It’s A Wonderful Life bombed at the box office before becoming a Christmas classic. Along the way, it also caught the attention of the Federal Bureau of Investigation. The movie’s preview showing at New York’s Globe Theater took place on this day in 1946, a day before the movie opened to the public. “Though it has become a quintessential American classic, It’s a Wonderful Life was not an immediate hit with audiences,” writes Jennifer M. Wood for Mental Floss. The film’s producer and director, Frank Capra, ended up $25,000 in debt. In spite of this, Capra said he thought the tale of a suicidal man and his guardian angel was “the greatest film I ever made.” An unnamed FBI agent who watched the film as part of a larger FBI program aimed at detecting and neutralizing Commie influences in Hollywood (fathered by, yes, J. Edgar Hoover) said it was “very entertaining.” However, writes scholar John A. Noakes, the agent “also identified what they considered a malignant undercurrent in the film.” As a result of this report, the film underwent further industry probes that uncovered that “those responsible for making It’s a Wonderful Life had employed two common tricks used by Communists to inject propaganda into the film.” These two common “devices” or tricks, as applied by the Los Angeles branch of the Bureau, were smearing “values or institutions judged to be particularly American”–in this case, the capitalist banker, Mr. Potter, is portrayed as a Scroogey misanthrope–and glorifying “values or institutions judged to be particularly anti-American or pro-Communist”–in this case, depression and existential crisis, an issue that the FBI report characterized as a “subtle attempt to magnify the problems of the so-called ‘common man’ in society.”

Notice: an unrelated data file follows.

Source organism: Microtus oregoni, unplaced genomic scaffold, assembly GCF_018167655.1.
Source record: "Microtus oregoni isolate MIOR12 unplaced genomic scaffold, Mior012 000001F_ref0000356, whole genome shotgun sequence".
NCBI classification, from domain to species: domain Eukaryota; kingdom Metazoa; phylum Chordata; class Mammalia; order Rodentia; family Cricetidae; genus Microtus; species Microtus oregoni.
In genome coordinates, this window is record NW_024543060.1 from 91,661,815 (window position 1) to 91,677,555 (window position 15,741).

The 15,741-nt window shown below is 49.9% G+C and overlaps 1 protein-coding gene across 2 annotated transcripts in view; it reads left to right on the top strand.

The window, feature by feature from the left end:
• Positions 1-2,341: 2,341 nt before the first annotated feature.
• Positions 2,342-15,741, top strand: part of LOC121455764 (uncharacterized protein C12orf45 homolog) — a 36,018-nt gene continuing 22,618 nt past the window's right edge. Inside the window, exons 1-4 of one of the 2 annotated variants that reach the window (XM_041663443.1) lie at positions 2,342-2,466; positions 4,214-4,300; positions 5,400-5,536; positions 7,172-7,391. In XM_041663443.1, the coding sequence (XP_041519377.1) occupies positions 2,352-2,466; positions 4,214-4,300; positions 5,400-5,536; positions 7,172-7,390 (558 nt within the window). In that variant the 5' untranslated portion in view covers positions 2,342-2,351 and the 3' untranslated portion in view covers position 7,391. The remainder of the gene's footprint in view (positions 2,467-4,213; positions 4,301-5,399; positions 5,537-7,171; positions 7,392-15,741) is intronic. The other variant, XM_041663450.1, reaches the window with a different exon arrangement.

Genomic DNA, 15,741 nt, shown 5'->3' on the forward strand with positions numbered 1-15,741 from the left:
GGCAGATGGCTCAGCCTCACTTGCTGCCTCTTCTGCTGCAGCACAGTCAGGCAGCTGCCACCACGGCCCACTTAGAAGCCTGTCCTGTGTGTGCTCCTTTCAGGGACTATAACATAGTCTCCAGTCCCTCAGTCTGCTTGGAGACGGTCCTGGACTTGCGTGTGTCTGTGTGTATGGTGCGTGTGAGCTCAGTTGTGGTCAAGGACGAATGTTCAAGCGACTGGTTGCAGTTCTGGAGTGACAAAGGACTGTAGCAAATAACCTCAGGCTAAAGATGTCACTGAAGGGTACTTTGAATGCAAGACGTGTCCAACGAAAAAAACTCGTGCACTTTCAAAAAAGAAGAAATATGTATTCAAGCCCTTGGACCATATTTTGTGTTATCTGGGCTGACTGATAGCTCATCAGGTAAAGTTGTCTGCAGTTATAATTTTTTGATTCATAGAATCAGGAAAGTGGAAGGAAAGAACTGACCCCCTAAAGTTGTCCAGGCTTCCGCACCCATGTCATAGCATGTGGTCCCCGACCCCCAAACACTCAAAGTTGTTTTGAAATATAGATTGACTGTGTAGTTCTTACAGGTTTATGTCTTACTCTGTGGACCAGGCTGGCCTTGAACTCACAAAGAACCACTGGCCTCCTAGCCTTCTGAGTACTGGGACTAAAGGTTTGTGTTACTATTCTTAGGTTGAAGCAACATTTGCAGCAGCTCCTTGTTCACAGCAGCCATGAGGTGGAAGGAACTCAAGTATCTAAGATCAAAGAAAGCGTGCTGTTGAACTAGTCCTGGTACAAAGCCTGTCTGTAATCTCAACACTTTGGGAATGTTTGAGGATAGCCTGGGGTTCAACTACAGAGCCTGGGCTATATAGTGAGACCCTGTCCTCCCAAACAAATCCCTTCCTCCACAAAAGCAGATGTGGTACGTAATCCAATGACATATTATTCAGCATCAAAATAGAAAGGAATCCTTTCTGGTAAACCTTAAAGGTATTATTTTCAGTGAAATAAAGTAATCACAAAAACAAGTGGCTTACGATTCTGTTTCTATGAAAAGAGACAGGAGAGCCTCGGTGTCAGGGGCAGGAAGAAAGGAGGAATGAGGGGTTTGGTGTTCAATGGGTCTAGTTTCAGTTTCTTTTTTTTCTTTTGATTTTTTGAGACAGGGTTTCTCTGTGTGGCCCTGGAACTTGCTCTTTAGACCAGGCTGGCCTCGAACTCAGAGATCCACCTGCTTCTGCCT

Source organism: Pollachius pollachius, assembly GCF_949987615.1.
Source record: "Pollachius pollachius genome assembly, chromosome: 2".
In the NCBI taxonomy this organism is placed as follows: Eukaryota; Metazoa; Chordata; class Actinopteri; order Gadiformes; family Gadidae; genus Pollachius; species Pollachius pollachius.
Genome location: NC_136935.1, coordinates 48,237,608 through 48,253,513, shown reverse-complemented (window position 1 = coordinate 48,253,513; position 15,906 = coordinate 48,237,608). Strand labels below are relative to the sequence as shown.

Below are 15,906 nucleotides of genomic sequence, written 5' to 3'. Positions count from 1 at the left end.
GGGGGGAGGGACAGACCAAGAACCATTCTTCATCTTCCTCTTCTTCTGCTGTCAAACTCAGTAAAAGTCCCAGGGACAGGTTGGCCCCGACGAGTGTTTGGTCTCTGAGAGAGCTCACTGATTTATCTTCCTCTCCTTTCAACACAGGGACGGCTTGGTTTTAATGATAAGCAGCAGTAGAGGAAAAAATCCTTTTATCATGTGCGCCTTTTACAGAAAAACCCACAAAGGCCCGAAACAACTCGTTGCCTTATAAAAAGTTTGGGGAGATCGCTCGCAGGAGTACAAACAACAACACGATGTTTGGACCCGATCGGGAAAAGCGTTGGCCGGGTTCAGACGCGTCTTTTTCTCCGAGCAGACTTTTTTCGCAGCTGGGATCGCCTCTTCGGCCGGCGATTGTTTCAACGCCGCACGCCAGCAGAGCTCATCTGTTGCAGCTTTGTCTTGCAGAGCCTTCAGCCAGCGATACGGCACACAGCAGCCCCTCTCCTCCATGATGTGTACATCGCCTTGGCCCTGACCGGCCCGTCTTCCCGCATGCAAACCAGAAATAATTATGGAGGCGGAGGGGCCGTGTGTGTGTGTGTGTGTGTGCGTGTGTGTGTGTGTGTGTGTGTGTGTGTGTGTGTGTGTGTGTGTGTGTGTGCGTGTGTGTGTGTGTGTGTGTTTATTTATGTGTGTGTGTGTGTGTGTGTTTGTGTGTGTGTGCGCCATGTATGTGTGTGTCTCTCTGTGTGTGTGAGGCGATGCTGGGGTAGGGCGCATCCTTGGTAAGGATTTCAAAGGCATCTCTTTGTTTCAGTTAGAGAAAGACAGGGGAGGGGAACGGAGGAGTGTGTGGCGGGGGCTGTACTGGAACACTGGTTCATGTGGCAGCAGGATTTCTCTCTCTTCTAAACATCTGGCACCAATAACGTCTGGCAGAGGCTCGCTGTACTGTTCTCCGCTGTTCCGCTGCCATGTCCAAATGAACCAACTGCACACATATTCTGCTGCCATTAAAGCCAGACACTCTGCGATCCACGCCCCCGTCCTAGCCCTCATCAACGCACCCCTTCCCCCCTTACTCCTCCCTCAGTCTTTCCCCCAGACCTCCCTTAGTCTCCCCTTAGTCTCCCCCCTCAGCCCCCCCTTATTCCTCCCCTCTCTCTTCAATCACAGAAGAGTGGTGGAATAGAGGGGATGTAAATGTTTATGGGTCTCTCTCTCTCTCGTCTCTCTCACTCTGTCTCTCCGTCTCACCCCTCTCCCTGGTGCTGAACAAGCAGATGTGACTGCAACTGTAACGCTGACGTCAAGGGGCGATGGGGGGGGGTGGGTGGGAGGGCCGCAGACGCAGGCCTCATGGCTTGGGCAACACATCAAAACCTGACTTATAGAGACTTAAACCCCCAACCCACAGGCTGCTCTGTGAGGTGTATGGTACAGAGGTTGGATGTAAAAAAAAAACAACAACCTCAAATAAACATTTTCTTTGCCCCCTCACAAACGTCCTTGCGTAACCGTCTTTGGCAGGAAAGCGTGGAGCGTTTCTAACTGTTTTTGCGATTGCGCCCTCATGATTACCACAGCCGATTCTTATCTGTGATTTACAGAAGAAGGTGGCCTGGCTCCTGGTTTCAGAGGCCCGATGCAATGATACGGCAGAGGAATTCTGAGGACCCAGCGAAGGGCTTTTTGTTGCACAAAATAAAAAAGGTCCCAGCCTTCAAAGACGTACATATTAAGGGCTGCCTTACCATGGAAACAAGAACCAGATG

Comment Re:Don't be mistaken (Score 1) 415

Everything in your first paragraph is true -- despite the loaded phrase "greedy capitalists". But you cannot just plop "single payer" in like a grand solution. Every other country with single payer has their own collection of horror stories of needed treatment and diagnostics being pushed out months. All these countries still have third-party health insurance available to cover things their government has deemed unnecessary or has not adequately provisioned for.

Submission + - Artificial Intelligence is Killing the Uncanny Valley and Our Grasp on Reality (wired.com) 1

rickih02 writes: In 2018, we will enter a new era of machine learning — one in which AI-generated media looks and sounds completely real. The technologies underlying this shift will push us into new creative realms. But, as evidenced by the fake news explosion and panic of 2017, this boom will have a dark side, too. For Backchannel's 2018 predictions edition, Sandra Upson delves into the future of artificial intelligence and the double edged sword its increasing sophistication will present. "A world awash in AI-generated content is a classic case of a utopia that is also a dystopia," she writes. "Itâ(TM)s messy, itâ(TM)s beautiful, and itâ(TM)s already here."